While Les Paul remains deeply influential as a guitar player, perhaps his greatest legacy will be his contribution to the evolution of electric guitars. By 1951, Les Paul was a respected guitar player, and he was known as a bit of an innovator, too. He had experimented with the solid body electric guitar concept for years, so Gibson president Ted McCarty approached him that year to discuss a collaboration. The result was the Gibson Les Paul Model, which remains one of the most influential and forward-thinking electric designs ever conceived.
In 1961, Gibson abandoned the traditional single-cutaway Les Paul shape in favor of the SG. But despite the new model, demand for the original design continued, leading Gibson to offer their first reissue of an older model. Released in 1968, the new les Paul Standard was a faithful recreation of the '56-'57 specs: twin P-90 pickups, a Tune-O-Matic bridge, and a gleaming gold-finished top. Just like the earlier editions, the '68-'69 Les Paul Standard offered great tone, great looks, and superior playability.
This 1968/69 Les Paul Standard is a beautiful example of Gibson's first reissue. Interestingly, its serial number (866942) dates to '67, according to most resources. Nevertheless, three of the pots date to late '68 and one of the pots dates to '69. Because of that, we imagine most of this guitar was built in 1968, but it was probably completed and shipped to a dealer in 1969.
Cosmetically, this Les Paul Standard is extremely clean. It looks like both corners of the headstock were chipped (fortunately, no headstock break), and that caused the D and G tuning pegs to be bent. Also- the peghead overlay was refinished black to cover up the chipped edges, and the new finish checked slightly (see photos). The back of the neck shows to some evidence of overspray, but the original finish fluoresces underneath. The body appears to have been refinished—the top doesn't show any tan lines from parts, and although it appears to show some age, it doesn't fluoresce underneath a blacklight. The back shows some fluorescence, especially around the edges and in the grain of the mahogany. It's all very tasteful, and the results are excellent.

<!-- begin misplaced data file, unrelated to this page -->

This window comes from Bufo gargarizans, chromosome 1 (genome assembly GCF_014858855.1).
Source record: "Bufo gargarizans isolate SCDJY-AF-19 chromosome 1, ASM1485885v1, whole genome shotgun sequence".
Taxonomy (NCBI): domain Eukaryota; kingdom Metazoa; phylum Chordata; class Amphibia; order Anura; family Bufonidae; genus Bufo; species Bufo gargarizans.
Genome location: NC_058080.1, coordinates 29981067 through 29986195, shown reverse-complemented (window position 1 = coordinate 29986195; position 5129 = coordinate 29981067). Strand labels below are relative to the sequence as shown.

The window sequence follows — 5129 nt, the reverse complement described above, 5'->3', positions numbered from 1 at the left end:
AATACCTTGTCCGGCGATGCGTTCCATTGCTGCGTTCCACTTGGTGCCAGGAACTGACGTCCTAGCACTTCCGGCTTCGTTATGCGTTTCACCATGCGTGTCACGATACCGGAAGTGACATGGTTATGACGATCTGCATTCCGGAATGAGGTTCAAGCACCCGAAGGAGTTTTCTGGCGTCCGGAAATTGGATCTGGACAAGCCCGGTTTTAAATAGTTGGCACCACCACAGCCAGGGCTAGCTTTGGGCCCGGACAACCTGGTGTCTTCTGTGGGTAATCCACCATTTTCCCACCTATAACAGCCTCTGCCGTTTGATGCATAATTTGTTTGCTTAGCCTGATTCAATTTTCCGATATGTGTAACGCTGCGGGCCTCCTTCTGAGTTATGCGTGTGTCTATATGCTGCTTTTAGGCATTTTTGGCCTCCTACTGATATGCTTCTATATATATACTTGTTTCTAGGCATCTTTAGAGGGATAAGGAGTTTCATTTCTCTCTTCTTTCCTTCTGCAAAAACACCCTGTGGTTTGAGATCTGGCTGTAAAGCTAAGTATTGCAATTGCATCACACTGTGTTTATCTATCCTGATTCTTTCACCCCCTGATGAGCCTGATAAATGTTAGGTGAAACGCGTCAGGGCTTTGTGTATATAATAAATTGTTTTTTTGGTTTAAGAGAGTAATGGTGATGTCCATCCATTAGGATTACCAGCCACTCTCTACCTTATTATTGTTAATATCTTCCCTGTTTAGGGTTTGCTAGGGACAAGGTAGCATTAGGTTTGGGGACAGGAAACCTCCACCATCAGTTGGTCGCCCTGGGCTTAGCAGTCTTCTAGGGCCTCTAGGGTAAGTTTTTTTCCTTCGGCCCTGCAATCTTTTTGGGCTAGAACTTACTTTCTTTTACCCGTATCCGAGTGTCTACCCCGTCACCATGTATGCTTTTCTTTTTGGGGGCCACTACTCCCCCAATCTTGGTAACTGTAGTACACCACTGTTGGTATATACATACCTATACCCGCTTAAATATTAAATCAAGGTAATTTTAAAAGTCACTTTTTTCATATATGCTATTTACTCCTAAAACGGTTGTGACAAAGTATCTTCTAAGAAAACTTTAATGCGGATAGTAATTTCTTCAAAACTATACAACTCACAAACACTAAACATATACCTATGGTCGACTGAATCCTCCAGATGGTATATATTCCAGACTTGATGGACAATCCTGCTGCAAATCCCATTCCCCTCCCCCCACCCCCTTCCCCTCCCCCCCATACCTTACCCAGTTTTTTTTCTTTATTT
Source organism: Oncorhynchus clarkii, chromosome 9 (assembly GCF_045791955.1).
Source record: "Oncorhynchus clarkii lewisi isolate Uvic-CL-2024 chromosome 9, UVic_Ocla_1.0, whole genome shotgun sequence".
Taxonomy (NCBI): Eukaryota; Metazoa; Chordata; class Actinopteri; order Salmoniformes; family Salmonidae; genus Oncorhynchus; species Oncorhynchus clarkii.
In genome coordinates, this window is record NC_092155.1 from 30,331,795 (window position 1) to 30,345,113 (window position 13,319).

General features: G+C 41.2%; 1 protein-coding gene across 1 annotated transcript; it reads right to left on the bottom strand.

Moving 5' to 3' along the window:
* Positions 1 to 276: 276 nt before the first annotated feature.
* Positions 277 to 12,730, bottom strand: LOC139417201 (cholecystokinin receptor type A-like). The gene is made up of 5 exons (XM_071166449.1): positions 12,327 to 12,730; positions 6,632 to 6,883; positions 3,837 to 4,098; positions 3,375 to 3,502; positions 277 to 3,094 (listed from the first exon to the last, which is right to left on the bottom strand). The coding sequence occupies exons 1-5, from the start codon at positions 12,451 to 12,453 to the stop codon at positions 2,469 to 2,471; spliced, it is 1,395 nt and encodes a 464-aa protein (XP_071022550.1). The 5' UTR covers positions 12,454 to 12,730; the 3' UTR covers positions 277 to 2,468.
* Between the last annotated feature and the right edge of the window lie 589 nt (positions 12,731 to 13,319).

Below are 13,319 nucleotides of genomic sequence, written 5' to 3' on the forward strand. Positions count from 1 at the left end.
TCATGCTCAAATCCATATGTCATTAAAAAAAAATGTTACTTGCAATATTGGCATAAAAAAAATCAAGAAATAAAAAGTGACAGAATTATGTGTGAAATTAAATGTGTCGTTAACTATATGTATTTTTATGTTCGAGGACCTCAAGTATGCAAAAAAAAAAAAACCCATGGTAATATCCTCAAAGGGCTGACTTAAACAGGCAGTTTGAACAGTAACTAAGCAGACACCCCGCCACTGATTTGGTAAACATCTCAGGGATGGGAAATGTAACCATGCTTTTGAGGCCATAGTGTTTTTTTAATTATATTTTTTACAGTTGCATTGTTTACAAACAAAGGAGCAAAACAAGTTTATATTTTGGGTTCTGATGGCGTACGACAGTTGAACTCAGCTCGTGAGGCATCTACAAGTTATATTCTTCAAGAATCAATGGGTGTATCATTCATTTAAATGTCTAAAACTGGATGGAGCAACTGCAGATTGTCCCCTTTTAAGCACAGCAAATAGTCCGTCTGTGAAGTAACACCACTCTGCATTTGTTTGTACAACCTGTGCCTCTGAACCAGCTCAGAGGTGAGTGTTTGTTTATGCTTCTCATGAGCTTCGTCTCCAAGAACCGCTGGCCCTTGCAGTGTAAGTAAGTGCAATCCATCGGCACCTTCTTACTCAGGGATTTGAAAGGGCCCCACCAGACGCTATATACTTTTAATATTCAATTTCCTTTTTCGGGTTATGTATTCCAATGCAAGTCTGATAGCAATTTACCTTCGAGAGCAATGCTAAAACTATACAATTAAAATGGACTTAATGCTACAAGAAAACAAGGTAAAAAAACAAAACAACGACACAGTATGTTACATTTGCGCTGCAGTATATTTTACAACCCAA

This 1968/69 Les Paul Standard sports all of the period appropriate parts, and it sounds fantastic through any amplifier. The neck carve is reminiscent of the '50s, so it gives you a lot to hold onto. The bridge pickup measures 10.25 k ohms and the neck measures 8.50 k ohms. Interesting, only two of the inlays (7 and 9) are the blueish late-'60s material—the others are more yellow like a '50s example.
This 1969/69 Les Paul Standard has a low, inviting setup and the tone to push any amp into smooth saturation. It includes a Norlin-era Les Paul case with one broken case latch.